FaithBridge foster mom Sandra Stanley understands how hard it is to say goodbye. She and her husband Andy serve foster families and children through the Fostering Together ministry at their church, North Point Community Church, loving children as their own for a season and knowing how difficult it can be when the season comes to an end. Sandra shared the beauty and value of entering into this temporary role as parents in this blog that previously appeared on her website, sandrastanley.com.
By Sandra Stanley
“How can you endure giving kids back after they’ve lived with you?” It’s a good question. It’s often asked. And the answer is, “It’s really hard.”
At some point, all foster parents face the reality of packing up suitcases with accumulated clothes, toys, and mementos. They watch as caseworkers pull into the driveway. They look into the faces of children who they’ve tucked into bed for a bunch of nights in a row…and they say goodbye.
The crazy thing is that they usually sign up to do it again. Why? Because they understand “the power of the parentheses.”
In almost every fostering scenario, there is a beginning and there is an end. There is the day the fearful kids arrive wondering who in the world these people are and why they can’t just go back home. There is a varying number of “in-between days.” And then there is the day the kids are packed up and either sent back home or to place of permanency.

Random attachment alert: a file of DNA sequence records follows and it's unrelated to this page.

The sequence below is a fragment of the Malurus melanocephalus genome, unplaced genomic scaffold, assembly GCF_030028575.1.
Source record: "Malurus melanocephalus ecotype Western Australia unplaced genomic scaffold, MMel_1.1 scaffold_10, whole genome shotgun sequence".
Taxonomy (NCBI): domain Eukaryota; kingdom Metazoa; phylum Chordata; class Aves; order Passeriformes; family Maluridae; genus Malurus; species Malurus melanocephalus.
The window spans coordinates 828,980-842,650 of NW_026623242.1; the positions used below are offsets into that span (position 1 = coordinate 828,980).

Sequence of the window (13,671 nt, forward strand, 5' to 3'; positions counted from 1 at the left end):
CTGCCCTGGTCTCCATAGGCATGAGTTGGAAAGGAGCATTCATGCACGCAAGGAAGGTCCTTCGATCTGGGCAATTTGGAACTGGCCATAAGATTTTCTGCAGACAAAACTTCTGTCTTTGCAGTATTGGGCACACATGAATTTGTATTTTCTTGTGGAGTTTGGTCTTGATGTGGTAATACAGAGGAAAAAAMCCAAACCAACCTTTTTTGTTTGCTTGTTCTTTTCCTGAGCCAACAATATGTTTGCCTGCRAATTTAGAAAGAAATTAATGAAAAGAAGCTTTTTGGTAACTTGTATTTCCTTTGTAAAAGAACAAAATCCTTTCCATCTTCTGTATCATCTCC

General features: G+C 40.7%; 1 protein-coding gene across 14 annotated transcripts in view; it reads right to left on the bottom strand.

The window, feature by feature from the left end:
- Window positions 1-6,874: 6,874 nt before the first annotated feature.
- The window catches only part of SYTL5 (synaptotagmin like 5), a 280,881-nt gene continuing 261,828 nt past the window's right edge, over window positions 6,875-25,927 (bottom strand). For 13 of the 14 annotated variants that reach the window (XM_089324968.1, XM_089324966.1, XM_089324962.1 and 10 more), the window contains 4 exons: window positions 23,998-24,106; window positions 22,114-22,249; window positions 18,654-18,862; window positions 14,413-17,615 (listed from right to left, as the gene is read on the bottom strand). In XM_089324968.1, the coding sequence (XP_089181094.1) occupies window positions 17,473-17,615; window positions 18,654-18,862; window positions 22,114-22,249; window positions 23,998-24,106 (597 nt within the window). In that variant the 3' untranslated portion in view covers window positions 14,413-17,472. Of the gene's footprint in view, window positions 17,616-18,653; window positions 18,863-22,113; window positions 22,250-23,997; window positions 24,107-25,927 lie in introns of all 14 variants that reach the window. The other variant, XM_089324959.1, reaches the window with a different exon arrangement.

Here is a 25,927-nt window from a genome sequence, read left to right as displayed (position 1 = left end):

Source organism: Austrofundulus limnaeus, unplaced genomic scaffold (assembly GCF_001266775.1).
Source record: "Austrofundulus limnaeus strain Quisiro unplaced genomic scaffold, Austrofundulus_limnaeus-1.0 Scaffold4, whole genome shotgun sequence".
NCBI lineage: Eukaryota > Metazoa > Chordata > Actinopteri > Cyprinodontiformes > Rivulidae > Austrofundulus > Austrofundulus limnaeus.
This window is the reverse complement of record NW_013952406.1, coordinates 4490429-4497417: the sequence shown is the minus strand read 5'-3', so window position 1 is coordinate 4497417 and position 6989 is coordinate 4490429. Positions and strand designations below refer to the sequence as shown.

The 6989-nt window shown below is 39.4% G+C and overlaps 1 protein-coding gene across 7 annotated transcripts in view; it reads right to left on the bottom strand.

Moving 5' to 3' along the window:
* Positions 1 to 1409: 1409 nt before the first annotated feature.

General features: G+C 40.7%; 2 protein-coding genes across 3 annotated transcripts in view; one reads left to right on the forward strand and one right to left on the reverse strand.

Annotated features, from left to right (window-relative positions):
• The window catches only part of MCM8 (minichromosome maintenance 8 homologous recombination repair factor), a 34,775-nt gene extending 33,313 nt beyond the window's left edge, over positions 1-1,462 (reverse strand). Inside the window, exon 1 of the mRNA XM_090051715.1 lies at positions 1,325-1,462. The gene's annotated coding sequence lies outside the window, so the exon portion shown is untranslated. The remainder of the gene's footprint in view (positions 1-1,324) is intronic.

The arrival day is the first parenthetical mark. The departure day is the closing one. Those “in-between days” are what I want to tell you about—the days that make up the space between the parenthetical marks. Those are the days, whether hard or easy, that compel foster parents to sign up and do it all over again.
Within those marks are the opportunities to show children, maybe for the first time, what a two-parent home looks like. It might be their first opportunity to see what a family dinner looks like. It might be among the few times they’ve felt safe when tucked into bed at night. It’s possibly the only time they’ve actually been tucked in. Perhaps it’s the first time they’ve been taken to church.
Many times, inside those parenthetical marks, they first hear about a heavenly Father who will never, under any circumstances, leave them. And, usually, they’ve been left a lot. That’s why foster parents endure the pain and uncertainty of giving kids back.
So, regardless of the distance between the opening and closing parenthetical marks, what happens in the middle matters a ton. The peace offered there is life altering. The picture of what a
“someday” could look like casts vision for their future. The beginning of a relationship with a heavenly Father who never wavers is a complete game changer.
THIS is the power of the parentheses. It’s why we do it again.